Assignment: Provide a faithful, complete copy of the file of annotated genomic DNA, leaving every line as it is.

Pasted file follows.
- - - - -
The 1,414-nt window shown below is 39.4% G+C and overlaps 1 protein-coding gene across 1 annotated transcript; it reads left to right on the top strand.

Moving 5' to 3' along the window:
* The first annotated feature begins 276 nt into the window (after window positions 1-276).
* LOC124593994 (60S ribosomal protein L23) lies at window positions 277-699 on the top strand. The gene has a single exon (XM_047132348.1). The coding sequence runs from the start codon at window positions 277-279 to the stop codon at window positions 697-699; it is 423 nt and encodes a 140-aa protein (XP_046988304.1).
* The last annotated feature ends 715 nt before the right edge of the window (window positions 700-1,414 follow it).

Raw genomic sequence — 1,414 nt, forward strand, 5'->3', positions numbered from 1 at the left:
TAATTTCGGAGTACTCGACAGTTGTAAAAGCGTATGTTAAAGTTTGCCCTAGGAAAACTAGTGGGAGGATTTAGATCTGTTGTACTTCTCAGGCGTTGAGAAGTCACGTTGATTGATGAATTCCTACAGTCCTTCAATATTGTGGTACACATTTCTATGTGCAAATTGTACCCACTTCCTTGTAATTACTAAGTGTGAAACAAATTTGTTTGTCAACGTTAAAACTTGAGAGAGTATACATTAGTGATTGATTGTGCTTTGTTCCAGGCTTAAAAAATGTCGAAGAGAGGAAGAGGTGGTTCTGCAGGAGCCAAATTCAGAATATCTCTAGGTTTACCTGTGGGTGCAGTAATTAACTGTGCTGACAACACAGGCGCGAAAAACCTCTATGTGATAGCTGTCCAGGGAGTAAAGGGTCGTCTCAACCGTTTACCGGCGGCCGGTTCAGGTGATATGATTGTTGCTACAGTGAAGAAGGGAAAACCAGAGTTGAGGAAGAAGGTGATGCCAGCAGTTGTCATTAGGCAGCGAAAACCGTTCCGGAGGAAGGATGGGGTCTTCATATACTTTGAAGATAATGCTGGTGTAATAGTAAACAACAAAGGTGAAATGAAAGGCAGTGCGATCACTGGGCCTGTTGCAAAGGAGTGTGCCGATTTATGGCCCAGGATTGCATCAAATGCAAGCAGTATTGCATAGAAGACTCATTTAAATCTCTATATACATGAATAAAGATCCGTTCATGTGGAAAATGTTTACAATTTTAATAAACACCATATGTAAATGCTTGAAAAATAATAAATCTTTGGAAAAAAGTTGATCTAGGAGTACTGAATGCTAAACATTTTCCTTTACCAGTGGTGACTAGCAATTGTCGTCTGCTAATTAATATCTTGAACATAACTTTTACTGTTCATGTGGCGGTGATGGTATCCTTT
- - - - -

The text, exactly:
The 1,414-nt window shown below is 39.4% G+C and overlaps 1 protein-coding gene across 1 annotated transcript; it reads left to right on the top strand.

Moving 5' to 3' along the window:
* The first annotated feature begins 276 nt into the window (after window positions 1-276).
* LOC124593994 (60S ribosomal protein L23) lies at window positions 277-699 on the top strand. The gene has a single exon (XM_047132348.1). The coding sequence runs from the start codon at window positions 277-279 to the stop codon at window positions 697-699; it is 423 nt and encodes a 140-aa protein (XP_046988304.1).
* The last annotated feature ends 715 nt before the right edge of the window (window positions 700-1,414 follow it).

Raw genomic sequence — 1,414 nt, forward strand, 5'->3', positions numbered from 1 at the left:
TAATTTCGGAGTACTCGACAGTTGTAAAAGCGTATGTTAAAGTTTGCCCTAGGAAAACTAGTGGGAGGATTTAGATCTGTTGTACTTCTCAGGCGTTGAGAAGTCACGTTGATTGATGAATTCCTACAGTCCTTCAATATTGTGGTACACATTTCTATGTGCAAATTGTACCCACTTCCTTGTAATTACTAAGTGTGAAACAAATTTGTTTGTCAACGTTAAAACTTGAGAGAGTATACATTAGTGATTGATTGTGCTTTGTTCCAGGCTTAAAAAATGTCGAAGAGAGGAAGAGGTGGTTCTGCAGGAGCCAAATTCAGAATATCTCTAGGTTTACCTGTGGGTGCAGTAATTAACTGTGCTGACAACACAGGCGCGAAAAACCTCTATGTGATAGCTGTCCAGGGAGTAAAGGGTCGTCTCAACCGTTTACCGGCGGCCGGTTCAGGTGATATGATTGTTGCTACAGTGAAGAAGGGAAAACCAGAGTTGAGGAAGAAGGTGATGCCAGCAGTTGTCATTAGGCAGCGAAAACCGTTCCGGAGGAAGGATGGGGTCTTCATATACTTTGAAGATAATGCTGGTGTAATAGTAAACAACAAAGGTGAAATGAAAGGCAGTGCGATCACTGGGCCTGTTGCAAAGGAGTGTGCCGATTTATGGCCCAGGATTGCATCAAATGCAAGCAGTATTGCATAGAAGACTCATTTAAATCTCTATATACATGAATAAAGATCCGTTCATGTGGAAAATGTTTACAATTTTAATAAACACCATATGTAAATGCTTGAAAAATAATAAATCTTTGGAAAAAAGTTGATCTAGGAGTACTGAATGCTAAACATTTTCCTTTACCAGTGGTGACTAGCAATTGTCGTCTGCTAATTAATATCTTGAACATAACTTTTACTGTTCATGTGGCGGTGATGGTATCCTTT